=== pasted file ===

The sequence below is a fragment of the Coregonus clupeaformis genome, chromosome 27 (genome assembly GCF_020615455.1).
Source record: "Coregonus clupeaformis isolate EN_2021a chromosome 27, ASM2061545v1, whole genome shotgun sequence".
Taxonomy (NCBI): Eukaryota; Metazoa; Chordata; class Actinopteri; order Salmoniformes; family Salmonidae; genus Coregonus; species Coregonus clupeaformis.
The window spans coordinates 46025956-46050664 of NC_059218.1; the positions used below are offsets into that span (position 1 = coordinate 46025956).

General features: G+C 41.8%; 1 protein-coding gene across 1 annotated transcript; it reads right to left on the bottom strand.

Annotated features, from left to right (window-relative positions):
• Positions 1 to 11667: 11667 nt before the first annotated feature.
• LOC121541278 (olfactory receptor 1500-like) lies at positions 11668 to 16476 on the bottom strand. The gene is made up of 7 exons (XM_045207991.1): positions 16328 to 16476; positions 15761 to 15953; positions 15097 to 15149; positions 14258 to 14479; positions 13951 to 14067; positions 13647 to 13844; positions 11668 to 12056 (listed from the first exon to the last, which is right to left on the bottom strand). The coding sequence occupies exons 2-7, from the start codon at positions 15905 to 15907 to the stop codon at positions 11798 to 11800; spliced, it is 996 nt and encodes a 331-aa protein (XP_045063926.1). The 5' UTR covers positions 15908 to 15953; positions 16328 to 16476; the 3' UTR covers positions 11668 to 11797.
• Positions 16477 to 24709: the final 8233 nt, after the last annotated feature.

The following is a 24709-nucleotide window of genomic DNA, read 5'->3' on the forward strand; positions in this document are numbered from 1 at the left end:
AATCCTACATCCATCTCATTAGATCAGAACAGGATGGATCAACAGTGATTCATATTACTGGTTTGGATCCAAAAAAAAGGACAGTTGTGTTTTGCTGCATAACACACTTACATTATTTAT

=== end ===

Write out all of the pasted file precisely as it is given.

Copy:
The sequence below is a fragment of the Coregonus clupeaformis genome, chromosome 27 (genome assembly GCF_020615455.1).
Source record: "Coregonus clupeaformis isolate EN_2021a chromosome 27, ASM2061545v1, whole genome shotgun sequence".
Taxonomy (NCBI): Eukaryota; Metazoa; Chordata; class Actinopteri; order Salmoniformes; family Salmonidae; genus Coregonus; species Coregonus clupeaformis.
The window spans coordinates 46025956-46050664 of NC_059218.1; the positions used below are offsets into that span (position 1 = coordinate 46025956).

General features: G+C 41.8%; 1 protein-coding gene across 1 annotated transcript; it reads right to left on the bottom strand.

Annotated features, from left to right (window-relative positions):
• Positions 1 to 11667: 11667 nt before the first annotated feature.
• LOC121541278 (olfactory receptor 1500-like) lies at positions 11668 to 16476 on the bottom strand. The gene is made up of 7 exons (XM_045207991.1): positions 16328 to 16476; positions 15761 to 15953; positions 15097 to 15149; positions 14258 to 14479; positions 13951 to 14067; positions 13647 to 13844; positions 11668 to 12056 (listed from the first exon to the last, which is right to left on the bottom strand). The coding sequence occupies exons 2-7, from the start codon at positions 15905 to 15907 to the stop codon at positions 11798 to 11800; spliced, it is 996 nt and encodes a 331-aa protein (XP_045063926.1). The 5' UTR covers positions 15908 to 15953; positions 16328 to 16476; the 3' UTR covers positions 11668 to 11797.
• Positions 16477 to 24709: the final 8233 nt, after the last annotated feature.

The following is a 24709-nucleotide window of genomic DNA, read 5'->3' on the forward strand; positions in this document are numbered from 1 at the left end:
AATCCTACATCCATCTCATTAGATCAGAACAGGATGGATCAACAGTGATTCATATTACTGGTTTGGATCCAAAAAAAAGGACAGTTGTGTTTTGCTGCATAACACACTTACATTATTTAT